It all resulted from a quest to improve my strike-to-hookup ratio. Having watched many underwater videos of salmon striking a trolled herring, I’ve been impressed by several observations. First, the bait will attract a lot of curious “lookers” that would otherwise go undetected without the aid of the underwater camera. Secondly, while only a fraction of the “looks” may result in willful strikes, the bait tempts many more fish to bite than the rod-tip would belie. Lastly, many salmon have terrible aim even when they have committed to a willful assault on the bait. A slashing fish may just graze the bait or completely miss it altogether, only to pounce on it repeatedly until the frustrated salmon either tires of the pursuit or the hook finally finds home. Once a fish has committed to the bait, the slashing assault is almost always initiated from either side rather than directly from behind.
My conclusion is that the typical closely-spaced two-hook herring rig doesn’t leave the trailing hook adequately exposed to hang the timid short-strikers nor the aggressive biters with lousy aim. When the trailing hook is placed inside/alongside the bait, the hook is basically shielded by the bait through half its revolution. To solve this problem, I lengthened my trailer hook considerably, allowing the hook to “hang back” well behind the tail of the bait. Yes, my herring hooks are routinely tied about 7 or 8 inches apart!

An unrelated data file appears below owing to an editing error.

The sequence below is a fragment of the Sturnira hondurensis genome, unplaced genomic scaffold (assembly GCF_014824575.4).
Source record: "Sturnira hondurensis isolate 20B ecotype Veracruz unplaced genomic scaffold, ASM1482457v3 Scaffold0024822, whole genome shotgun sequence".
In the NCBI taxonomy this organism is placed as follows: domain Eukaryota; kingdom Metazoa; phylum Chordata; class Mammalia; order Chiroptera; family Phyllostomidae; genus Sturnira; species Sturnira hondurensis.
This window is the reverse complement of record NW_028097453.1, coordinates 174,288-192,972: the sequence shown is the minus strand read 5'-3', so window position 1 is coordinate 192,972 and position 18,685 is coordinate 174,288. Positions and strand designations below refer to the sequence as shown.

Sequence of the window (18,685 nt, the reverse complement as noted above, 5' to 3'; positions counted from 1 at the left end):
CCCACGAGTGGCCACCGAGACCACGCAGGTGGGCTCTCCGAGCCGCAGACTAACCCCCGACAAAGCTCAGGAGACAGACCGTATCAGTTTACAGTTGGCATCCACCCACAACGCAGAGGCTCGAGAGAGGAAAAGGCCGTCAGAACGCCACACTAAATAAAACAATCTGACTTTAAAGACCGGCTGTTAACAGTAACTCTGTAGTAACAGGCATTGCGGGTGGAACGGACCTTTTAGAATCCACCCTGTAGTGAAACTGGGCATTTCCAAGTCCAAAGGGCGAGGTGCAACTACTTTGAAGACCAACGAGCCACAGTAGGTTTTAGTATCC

With the hangback rig, the trailing hook is completely exposed not only to nab those pesky short biters, but also the committed biters with crappy aim, regardless from which side they mount their attack.
The more I fished the hangback herring, not only did my hookups climb, but I noticed something peculiar about how the fish were being hooked. Deep-hooking a mortal bleeder is an exceedingly rare event while fishing herring rigged in this manner. Well over 90 percent of the fish are caught on the trailing hook, with the overwhelming majority of them hooked from the outside-in. While the outside-in hookups might seem reminiscent of “flossing” salmon in a river setting, rest assured that each of these fish willfully “took” the trolled herring immediately prior to being hooked.
Pause for a moment to mentally visualize the mechanics of the take. An interested salmon follows from behind, swims up close to better examine the bait from alongside, above, and/or below, then suddenly lunges at the bait, slashing at it from one side or the other. Once he’s got a hold of it, Mr. Salmon’s goal is to chew on your bait and get it turned around so he can swallow it head first.
At the very moment a salmon bites a hangback herring, the trailing hook is positioned well outside the salmon’s mouth. It clamps down and continues to chew on the bait as it turns to swim away. Meanwhile, the boat continues to troll forward, effectively “flossing” the unsuspecting biter with the additional length of leader between the two hooks. The trailing hook pins the fish from the outside in (usually in or around the maxillary plate), and the rod promptly folds over as line begins to peel madly from the reel. Fish On! With this ridiculously simple hangback modification, I can responsibly fish herring with the confidence that only a tiny fraction (< 1%) of the fish hooked will be mortally wounded. The outside-in hookup also greatly facilitates hook removal for an effortless fish-friendly release.